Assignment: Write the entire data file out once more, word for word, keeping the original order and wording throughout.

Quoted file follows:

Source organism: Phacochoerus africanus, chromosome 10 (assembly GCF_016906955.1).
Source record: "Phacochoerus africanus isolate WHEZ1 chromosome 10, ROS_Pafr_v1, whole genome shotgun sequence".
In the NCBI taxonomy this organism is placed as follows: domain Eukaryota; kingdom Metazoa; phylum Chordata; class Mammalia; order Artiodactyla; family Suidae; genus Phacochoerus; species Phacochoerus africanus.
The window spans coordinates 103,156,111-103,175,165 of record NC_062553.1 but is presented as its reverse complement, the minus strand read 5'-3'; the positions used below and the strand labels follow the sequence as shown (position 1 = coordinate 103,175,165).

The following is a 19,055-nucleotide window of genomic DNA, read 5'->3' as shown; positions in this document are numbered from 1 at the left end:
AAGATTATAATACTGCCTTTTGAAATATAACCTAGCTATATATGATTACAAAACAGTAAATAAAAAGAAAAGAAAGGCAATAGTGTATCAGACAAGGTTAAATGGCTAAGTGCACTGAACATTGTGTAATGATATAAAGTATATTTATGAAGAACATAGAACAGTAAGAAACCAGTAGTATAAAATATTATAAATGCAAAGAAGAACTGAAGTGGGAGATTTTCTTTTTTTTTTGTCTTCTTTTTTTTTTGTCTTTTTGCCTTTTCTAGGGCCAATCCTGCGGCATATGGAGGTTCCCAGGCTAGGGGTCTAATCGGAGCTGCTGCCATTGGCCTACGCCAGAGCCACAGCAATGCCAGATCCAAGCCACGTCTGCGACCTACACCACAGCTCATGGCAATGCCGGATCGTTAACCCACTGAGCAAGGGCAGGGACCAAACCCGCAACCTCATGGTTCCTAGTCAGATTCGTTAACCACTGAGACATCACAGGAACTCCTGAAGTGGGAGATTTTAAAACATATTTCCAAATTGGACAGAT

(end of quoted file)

Source organism: Phacochoerus africanus, chromosome 10 (assembly GCF_016906955.1).
Source record: "Phacochoerus africanus isolate WHEZ1 chromosome 10, ROS_Pafr_v1, whole genome shotgun sequence".
In the NCBI taxonomy this organism is placed as follows: domain Eukaryota; kingdom Metazoa; phylum Chordata; class Mammalia; order Artiodactyla; family Suidae; genus Phacochoerus; species Phacochoerus africanus.
The window spans coordinates 103,156,111-103,175,165 of record NC_062553.1 but is presented as its reverse complement, the minus strand read 5'-3'; the positions used below and the strand labels follow the sequence as shown (position 1 = coordinate 103,175,165).

The following is a 19,055-nucleotide window of genomic DNA, read 5'->3' as shown; positions in this document are numbered from 1 at the left end:
AAGATTATAATACTGCCTTTTGAAATATAACCTAGCTATATATGATTACAAAACAGTAAATAAAAAGAAAAGAAAGGCAATAGTGTATCAGACAAGGTTAAATGGCTAAGTGCACTGAACATTGTGTAATGATATAAAGTATATTTATGAAGAACATAGAACAGTAAGAAACCAGTAGTATAAAATATTATAAATGCAAAGAAGAACTGAAGTGGGAGATTTTCTTTTTTTTTTGTCTTCTTTTTTTTTTGTCTTTTTGCCTTTTCTAGGGCCAATCCTGCGGCATATGGAGGTTCCCAGGCTAGGGGTCTAATCGGAGCTGCTGCCATTGGCCTACGCCAGAGCCACAGCAATGCCAGATCCAAGCCACGTCTGCGACCTACACCACAGCTCATGGCAATGCCGGATCGTTAACCCACTGAGCAAGGGCAGGGACCAAACCCGCAACCTCATGGTTCCTAGTCAGATTCGTTAACCACTGAGACATCACAGGAACTCCTGAAGTGGGAGATTTTAAAACATATTTCCAAATTGGACAGAT